Nam's Angels

Watch Nam's Angels

"The Army Handed Them Guns...And A License To Kill!"
  • R
  • 1970
  • 1 hr 35 min
  • 5.3  (611)

Nam's Angels, also known as The Losers, is a 1970 action film directed by Jack Starrett that integrates the high-octane energy of biker movies with the tumultuous backdrop of the Vietnam War. The movie stars William Smith, Bernie Hamilton, and Adam Roarke as three of the main characters operating in an unconventional and gritty war environment.

The central plot of Nam's Angels revolves around a group of outlaw bikers hired by the United States government for an unorthodox suicide mission during the Vietnam War. The characters portrayed by William Smith, Bernie Hamilton, and Adam Roarke are at the forefront of this offbeat narrative, bringing their unique personalities and skill sets into a dangerous and battle-scarred landscape.

William Smith plays Link Thomas, the tough-as-nails leader of the biker group called The Devil's Advocates. Smith's character is rugged, battle-hardened, and carries a poignant backstory that adds depth to his tough exterior. Link is cynical yet loyal, with a profound sense of duty to both his men and the mission at hand.

Bernie Hamilton steps into the role of Captain Jackson, the military authority who recruits the bikers for the secret operation. Captain Jackson is a by-the-book officer who grudgingly recognizes the unique qualities of the biker squad and their potential effectiveness behind enemy lines. Hamilton's portrayal of Jackson is one of a reluctant but pragmatic leader, determined to utilize any means necessary for the success of his overarching objectives.

Adam Roarke is cast as the vibrant and fiercely independent biker, Duke. Roarke's performance embodies the spirit of freedom and rebellion often associated with the biker culture of the time. Duke's character is a mix of volatility and unyielding loyalty, offering both levity and depth to the challenges faced by the group in the harsh terrain of war.

Nam's Angels sets itself apart by juxtaposing the rebellious biker counterculture against the structured and disciplined military establishment. The bikers, initially outcasts in their own country, find themselves tasked with a mission that could shift the balance of power in the ongoing conflict.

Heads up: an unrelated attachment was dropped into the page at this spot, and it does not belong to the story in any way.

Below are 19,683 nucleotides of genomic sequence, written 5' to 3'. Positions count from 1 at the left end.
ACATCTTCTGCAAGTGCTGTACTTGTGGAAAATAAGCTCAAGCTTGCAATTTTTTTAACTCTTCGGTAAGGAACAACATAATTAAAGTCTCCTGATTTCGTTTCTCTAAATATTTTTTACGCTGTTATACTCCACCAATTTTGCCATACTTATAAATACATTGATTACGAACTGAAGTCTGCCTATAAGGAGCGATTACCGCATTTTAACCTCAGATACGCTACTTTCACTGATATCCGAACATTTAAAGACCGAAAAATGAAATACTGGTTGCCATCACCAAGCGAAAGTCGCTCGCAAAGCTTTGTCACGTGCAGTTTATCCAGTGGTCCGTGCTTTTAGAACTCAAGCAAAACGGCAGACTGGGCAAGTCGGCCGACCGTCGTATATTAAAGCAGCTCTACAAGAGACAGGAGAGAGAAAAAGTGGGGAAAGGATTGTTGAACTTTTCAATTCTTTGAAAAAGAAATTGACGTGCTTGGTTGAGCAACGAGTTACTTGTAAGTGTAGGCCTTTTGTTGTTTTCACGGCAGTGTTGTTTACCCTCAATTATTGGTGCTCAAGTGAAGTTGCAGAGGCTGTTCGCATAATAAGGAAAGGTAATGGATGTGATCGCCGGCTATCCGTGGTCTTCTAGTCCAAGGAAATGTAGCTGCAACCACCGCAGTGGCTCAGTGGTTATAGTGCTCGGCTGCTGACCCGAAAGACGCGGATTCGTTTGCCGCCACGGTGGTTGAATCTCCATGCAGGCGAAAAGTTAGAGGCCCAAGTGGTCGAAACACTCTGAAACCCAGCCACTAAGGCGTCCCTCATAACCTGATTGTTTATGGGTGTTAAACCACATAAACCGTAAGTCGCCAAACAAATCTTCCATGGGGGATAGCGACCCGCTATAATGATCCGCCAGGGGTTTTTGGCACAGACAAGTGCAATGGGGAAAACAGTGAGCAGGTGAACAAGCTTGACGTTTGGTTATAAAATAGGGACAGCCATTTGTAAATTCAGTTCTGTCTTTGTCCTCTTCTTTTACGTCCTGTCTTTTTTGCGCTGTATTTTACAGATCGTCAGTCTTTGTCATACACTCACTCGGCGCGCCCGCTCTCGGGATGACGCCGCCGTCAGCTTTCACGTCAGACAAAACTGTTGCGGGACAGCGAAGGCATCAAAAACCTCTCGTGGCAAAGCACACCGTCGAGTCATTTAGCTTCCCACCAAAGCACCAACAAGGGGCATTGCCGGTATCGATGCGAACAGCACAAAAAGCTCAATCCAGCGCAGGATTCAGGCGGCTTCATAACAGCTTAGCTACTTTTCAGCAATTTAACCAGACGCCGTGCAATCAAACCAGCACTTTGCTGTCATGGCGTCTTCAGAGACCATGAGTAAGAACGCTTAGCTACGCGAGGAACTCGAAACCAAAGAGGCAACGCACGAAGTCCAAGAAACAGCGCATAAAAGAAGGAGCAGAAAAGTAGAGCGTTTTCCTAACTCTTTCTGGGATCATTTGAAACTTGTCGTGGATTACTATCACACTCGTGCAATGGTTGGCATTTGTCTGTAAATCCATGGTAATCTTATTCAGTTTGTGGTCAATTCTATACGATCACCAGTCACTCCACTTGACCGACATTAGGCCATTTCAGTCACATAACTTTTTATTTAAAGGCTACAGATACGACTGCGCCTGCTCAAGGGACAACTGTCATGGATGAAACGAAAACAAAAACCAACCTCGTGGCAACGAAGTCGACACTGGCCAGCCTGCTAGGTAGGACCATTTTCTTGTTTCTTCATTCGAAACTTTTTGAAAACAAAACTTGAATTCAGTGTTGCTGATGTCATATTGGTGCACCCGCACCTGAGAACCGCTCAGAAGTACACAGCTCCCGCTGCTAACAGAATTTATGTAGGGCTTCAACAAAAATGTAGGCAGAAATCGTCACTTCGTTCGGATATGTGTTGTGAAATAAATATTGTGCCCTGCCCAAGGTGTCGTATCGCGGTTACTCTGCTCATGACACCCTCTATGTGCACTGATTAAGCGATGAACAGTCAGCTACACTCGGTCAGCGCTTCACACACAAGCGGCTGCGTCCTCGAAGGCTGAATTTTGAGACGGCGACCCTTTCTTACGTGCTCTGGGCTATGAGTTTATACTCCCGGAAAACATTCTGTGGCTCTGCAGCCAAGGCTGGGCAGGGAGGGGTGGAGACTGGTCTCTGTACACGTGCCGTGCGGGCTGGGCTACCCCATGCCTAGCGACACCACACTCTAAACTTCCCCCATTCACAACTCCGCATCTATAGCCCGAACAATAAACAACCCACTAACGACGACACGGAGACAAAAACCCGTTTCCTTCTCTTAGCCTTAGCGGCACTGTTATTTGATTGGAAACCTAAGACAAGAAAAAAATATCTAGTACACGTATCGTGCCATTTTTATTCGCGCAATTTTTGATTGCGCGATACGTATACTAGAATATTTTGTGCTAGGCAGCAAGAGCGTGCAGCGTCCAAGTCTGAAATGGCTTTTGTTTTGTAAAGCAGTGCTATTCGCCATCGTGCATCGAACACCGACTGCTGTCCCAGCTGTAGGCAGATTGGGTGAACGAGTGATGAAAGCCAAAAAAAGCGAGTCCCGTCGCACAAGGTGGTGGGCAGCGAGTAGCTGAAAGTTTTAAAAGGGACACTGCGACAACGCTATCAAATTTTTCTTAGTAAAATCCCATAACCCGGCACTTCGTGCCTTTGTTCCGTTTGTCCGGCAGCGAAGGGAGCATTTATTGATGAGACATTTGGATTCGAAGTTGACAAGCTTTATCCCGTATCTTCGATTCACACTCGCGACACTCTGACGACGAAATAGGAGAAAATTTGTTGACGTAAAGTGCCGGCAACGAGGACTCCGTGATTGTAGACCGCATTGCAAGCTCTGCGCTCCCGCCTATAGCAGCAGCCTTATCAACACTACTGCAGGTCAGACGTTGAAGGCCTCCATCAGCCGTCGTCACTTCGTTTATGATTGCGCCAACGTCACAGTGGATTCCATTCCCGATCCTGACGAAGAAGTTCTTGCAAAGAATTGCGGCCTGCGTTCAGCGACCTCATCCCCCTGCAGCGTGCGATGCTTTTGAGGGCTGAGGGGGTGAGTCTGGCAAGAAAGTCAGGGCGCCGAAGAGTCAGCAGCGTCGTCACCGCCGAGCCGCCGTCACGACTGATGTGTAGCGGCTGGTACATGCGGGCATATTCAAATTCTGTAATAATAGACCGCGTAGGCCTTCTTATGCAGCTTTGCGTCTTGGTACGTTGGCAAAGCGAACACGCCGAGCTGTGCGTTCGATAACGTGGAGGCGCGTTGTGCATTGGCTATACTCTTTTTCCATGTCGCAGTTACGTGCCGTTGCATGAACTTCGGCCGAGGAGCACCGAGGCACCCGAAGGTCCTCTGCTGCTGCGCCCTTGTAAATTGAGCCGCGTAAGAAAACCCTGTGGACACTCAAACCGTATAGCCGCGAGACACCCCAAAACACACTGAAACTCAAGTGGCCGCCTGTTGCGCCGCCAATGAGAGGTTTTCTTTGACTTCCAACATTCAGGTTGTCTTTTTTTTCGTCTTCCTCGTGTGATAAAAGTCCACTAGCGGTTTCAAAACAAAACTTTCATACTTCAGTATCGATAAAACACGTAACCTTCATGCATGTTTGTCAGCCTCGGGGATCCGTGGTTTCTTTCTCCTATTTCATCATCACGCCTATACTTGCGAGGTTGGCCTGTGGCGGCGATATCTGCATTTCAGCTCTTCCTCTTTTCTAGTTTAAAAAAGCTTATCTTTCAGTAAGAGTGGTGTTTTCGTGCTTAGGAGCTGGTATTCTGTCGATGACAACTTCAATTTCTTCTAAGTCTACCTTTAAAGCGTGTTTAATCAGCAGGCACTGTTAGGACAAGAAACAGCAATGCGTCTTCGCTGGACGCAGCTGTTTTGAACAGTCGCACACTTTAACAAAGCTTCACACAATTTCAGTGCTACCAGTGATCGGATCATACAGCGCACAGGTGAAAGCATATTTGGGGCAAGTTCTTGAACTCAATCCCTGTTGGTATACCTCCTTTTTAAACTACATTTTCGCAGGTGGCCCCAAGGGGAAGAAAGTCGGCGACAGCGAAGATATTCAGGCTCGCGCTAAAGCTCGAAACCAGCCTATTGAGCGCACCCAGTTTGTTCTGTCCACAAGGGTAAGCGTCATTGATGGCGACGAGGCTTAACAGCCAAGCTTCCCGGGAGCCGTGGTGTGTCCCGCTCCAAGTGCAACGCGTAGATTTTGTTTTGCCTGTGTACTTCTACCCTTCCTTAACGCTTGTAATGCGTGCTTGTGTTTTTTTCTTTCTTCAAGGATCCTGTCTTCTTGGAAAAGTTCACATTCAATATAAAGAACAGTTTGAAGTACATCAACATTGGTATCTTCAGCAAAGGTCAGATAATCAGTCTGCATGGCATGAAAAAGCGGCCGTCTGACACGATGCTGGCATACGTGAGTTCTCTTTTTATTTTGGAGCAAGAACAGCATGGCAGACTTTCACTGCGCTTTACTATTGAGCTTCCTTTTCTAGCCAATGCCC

The narrative takes the audience through the recruitment of the bikers, the clash of ideologies between the military and outlaw mentalities, and the unyielding resolve of the squad to carry out their orders. As the bikers are sent deep into enemy territory, they encounter not just the physical dangers posed by the Vietnam War but also psychological trials as they face their own personal demons and the complexities of camaraderie and survival.

The action sequences in Nam's Angels are gritty and raw, fitting with the exploitation film vibe of the era. The movie utilizes an assortment of motorbikes, which the bikers modify for combat, equipping them with heavy weaponry and makeshift armor. These modifications underscore the resourcefulness of the characters and provide visually distinctive set pieces amid the grim war setting.

The filmmakers do not shy away from the harsh realities of war, and Nam's Angels features intense battle scenes that reflect the chaotic and unpredictable nature of the conflict in Vietnam. However, it is not just the physical battles that challenge the group; the war's moral ambiguities and the high stakes of their mission invariably lead to critical decisions that test the unity and ideals of the bikers.

The soundtrack and cinematography of Nam's Angels enhance the overall mood of the film, capturing both the era’s zeitgeist and the timelessness of the story's themes. The music reflects the attitude of the biker community juxtaposed with the somberness of their task, while the camera work captures the vast landscapes of Vietnam, the close-quarter skirmishes, and the personal confrontations that drive the narrative forward.

While Nam's Angels falls under the action genre, it is not without its exploration of deeper themes. The film delves into questions of loyalty, the nature of duty, and the impact of war on the human spirit. The external war mirrors the internal conflicts each character confronts, and the journey is as much about coming to terms with their own identities as it is about fighting the enemy.

The movie was produced during a time when the United States was grappling with the Vietnam War's heaviness both on the battlefield and at home. Nam's Angels captured the cultural essence of this tumultuous period, providing a counter-culture perspective on the mainstream narrative of the war and offering a unique window into the attitudes of the time.

In all, Nam's Angels stands as a distinctive entry in the category of Vietnam War films, presenting an alternative set of heroes who ride not on the wings of standard military jets but on the rumbling engines of their custom-modified choppers—defying norms and challenging the status quo both on the battlefield and in the eye of the moviegoing public.

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  • Release Date
  • MPAA Rating
  • Runtime
    1 hr 35 min
  • Language
  • IMDB Rating
    5.3  (611)